wind shift just to the north at Brighton. This was predicted roughly 55 minutes in
advance. The CWSU has been forecasting this type of wind shift consistently for
the past two years.
We are currently in the Denver Center Phase II Program (Figure 10), which
involves a full PROFS work station providing radar, mesonet, satellite and AFOS
products. We provide time series analyses of each of the mesonet stations, and are
depicting all the profiler stations’ data. We actually have four profiler stations in
operation now, and the network is being reconfigured with additional stations. We
are not providing Doppler radar coverage now, as mentioned earlier; however, we
may provide some output information from CP-2 this summer. We are providing
automated PIREP information to the center. In summary, we have been focusing
on display information for the CWSU work station, output products to the ATC
system, and developing functional specifications for the FAA CWSU work station
of the future.
Question from the floor: Mike Tomlinson, NWS
Full Meteorological Work Station
• Interactive displays
• Touch-screen menus
• High resolution color
t Overlaying, looping, zooming
Expanded Data Sets
• Doppler Radar coverage
• 5-station profiler network
• Automated PIREPs
• AFOS product overlay capability
• Output products to ATC system
t Work station display
• Functional specifications
Figure 10. Current Phase II Program.
Everything you have shown seems to concentrate almost exclusively in the
Denver Stapleton area, and the Denver ARTCC area is considerably larger than
that. Do you have similar types of capabilities to cover the rest of the area; and, if
not, what kind of impact is this concentration of that one terminal having on the
services provided for the remainder of the Denver ARTCC area?
Response: Jack Hinkelman
The Denver Center area may be unique because Stapleton is the primary throt-
tling feature in the Denver Center area. It is the big terminal. Of course, there
are Colorado Springs, Cheyenne, Pueblo, Grand Junction and other terminals; but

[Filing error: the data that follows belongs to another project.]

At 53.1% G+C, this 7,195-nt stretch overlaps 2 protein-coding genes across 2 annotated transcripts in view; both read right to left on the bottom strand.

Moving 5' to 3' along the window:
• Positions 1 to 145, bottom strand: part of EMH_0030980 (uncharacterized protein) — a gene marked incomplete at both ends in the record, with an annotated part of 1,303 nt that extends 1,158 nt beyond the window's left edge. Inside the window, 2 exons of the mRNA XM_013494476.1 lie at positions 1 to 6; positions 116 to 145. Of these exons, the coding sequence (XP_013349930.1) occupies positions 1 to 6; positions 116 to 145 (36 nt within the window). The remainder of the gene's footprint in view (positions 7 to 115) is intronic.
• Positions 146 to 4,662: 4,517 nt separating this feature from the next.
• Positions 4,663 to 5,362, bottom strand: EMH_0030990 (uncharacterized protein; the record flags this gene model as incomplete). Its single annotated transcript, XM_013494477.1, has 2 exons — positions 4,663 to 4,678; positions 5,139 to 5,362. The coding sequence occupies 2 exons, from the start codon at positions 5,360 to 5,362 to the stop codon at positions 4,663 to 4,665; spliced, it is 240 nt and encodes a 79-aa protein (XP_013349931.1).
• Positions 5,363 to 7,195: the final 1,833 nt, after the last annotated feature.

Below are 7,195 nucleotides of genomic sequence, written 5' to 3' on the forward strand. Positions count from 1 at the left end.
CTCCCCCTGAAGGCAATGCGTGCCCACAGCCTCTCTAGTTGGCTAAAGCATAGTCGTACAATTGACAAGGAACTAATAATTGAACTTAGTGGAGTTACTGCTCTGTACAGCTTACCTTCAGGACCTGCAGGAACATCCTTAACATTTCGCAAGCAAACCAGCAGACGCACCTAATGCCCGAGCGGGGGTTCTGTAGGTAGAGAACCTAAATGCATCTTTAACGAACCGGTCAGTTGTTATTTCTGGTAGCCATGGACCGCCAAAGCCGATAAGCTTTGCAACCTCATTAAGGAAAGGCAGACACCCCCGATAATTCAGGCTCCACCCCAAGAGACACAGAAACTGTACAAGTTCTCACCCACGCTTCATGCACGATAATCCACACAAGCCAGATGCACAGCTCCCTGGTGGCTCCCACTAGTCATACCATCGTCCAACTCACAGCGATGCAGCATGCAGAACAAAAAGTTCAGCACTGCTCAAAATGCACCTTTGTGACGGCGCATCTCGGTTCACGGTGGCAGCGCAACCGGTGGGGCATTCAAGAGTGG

Stapleton is the sixth or seventh most congested airport in the world. It is about
the fifth in the U. S., and is a big problem area. They are normally operating at
approximately 80-90 aircraft per hour almost continuously from 7:00 a.m. to 8:00
p.m. They are always operating at maximum capacity. Whenever there is a weather
problem at Stapleton, both the en route system and the terminal system in that
area becomes very unstable, and may stay that way for about four to five hours
even after the weather dissipates. Therefore, we have concentrated on the Stapleton
area. Although I have not shown any cases, we have several where thunderstorm
track is predicted over the arrival and departure gates. Also, we are able to predict
thunderstorm tracks out over the en route area, particularly to the east. It is more
difficult out over the west. Most of the thunderstorms form in the mountains.
We have intentionally, at their request, concentrated on the Stapleton opera-
tion. It very frequently affects transcontinental operations. There is also profiler
data which covers the whole center area, and that has been put into the 90/20.
When the forecast winds appear to have been in error, we have been able to insert
real-time profiler data in the 90/20 and the ATC computers settle down. We do
not have radar data that covers the entire center area, so we can work only with
what we have.
Question from the floor: Doug Lundgren, AOPA
What do you see in a broader, national scale for the future of a PROFS-type
effort, particularly the mesonet? We can place sensors around a particular airport;
but how can we correlate this with more sensors nationwide?
Response: Jack Hinkelman
As you know, PROFS is an experimental prototype of the AWIPS-90 program,
which is the NWS program for implementation in the 1990’s. In fact, there are
mesonetworks around almost all major metropolitan areas in the country. EPA
and other groups all have mesonets. I think a good part of the state of Tennessee
is covered by automated surface observations, like the Tennessee Valley Authority
(TVA). There is almost a full mesoscale network covering the state of Tennessee.
There are four or five groups and none are reporting into a central computer. I
think Sandy MacDonald could verify this, but we believe there is extreme value
in mesonetworks. We don’t see any national program to implement mesonetworks
around major cities or airports, but it certainly would not be a bad idea. Maybe it
will come about.